But even cases where governors are trained, the current inspection system does not pay enough attention to how they are held to account during time constrained inspections lasting on average only 2 days. Whilst the revised Inspection Framework of 2012 places a far greater emphasis than previous iterations on the role of school governors, the time pressures instigated as a result of an enhanced focus on teaching and learning and teacher development leave very little time for an in depth focus on governance. This was apparent in the inconsistencies between the 2012 inspection on Park View Academy- one of the schools whose judgement was downgraded from outstanding to inadequate-in January 2012. It specifically noted that, ‘the governing body provides excellent strategic direction and is involved fully and systematically in evaluating the school.’
Yet the 2014 inspection, carried out as part of the Trojan Horse investigation revealed that Governance is inadequate and that, ‘the governing body of Park View and the trust have not ensured that they are properly informed about the effectiveness of all aspects of academy life.‘
The lack of transparency with regard to Ofsted’s approach to both inspections has been noted by Tim Brighouse amongst others, who questioned why Ofsted inspectors reported uncorroborated accounts of past events when direct observations have formed the cornerstone of school inspection up until now. The reasons why Ofsted failed to uncover such catastrophic failures in governance in their initial inspection are still far from clear leaving the inspectorate’s credibility and political impartiality hanging in the balance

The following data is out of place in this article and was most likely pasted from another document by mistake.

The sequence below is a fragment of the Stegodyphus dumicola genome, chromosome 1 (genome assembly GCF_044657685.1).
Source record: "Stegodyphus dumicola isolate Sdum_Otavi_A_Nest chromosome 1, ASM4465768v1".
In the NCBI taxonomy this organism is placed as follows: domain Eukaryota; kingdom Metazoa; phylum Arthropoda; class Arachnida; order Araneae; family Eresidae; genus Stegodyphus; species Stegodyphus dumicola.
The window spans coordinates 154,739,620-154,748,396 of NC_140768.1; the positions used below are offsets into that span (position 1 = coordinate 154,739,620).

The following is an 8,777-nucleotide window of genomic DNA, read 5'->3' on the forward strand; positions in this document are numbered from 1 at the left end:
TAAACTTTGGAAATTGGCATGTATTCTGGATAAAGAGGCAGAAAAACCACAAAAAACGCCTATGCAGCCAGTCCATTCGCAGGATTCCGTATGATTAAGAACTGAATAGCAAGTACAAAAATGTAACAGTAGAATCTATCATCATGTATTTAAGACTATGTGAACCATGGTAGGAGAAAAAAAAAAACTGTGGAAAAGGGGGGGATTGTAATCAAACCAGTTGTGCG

The Trojan Horse affair has uncovered three major challenges for education in England: governance, religion and accountability. All of which have become problematic due to a rapid and arbitrary approach to increasing school autonomies whilst failing to ensure an effective way in which to hold these schools to account. Although the government is gradually moving to address this through a new system of regional commissioners, their initial efforts , evidenced in a leaked report to The Guardian are raising considerable concerns, not least in terms of the gender and ethnicity bias of the appointed commissioners so far, all of which are male despite women making up 84% of the education sector.  
Short term tendentious political responses based on fears, sound bites and media hype, will not lead to an effective longer term solution to the challenges facing the triad of governance, religion and accountability. Which if not addressed in a more considered way, risks the alienation school communities, and the creation of deep and enduring divisions in our society.

This blog post is part of Society Matters. The blog seeks to inform, stimulate and challenge our understanding of this changing world and of our humbling role within it. Find out more about the blog and the team.
Want to know more about studying social sciences with The Open University? Visit the Social Sciences faculty site.

Please note: The opinions expressed in Society Matters posts are those of the individual authors, and do not represent the views of The Open University.



For further information, take a look at our frequently asked questions which may give you the support you need.

Have a question?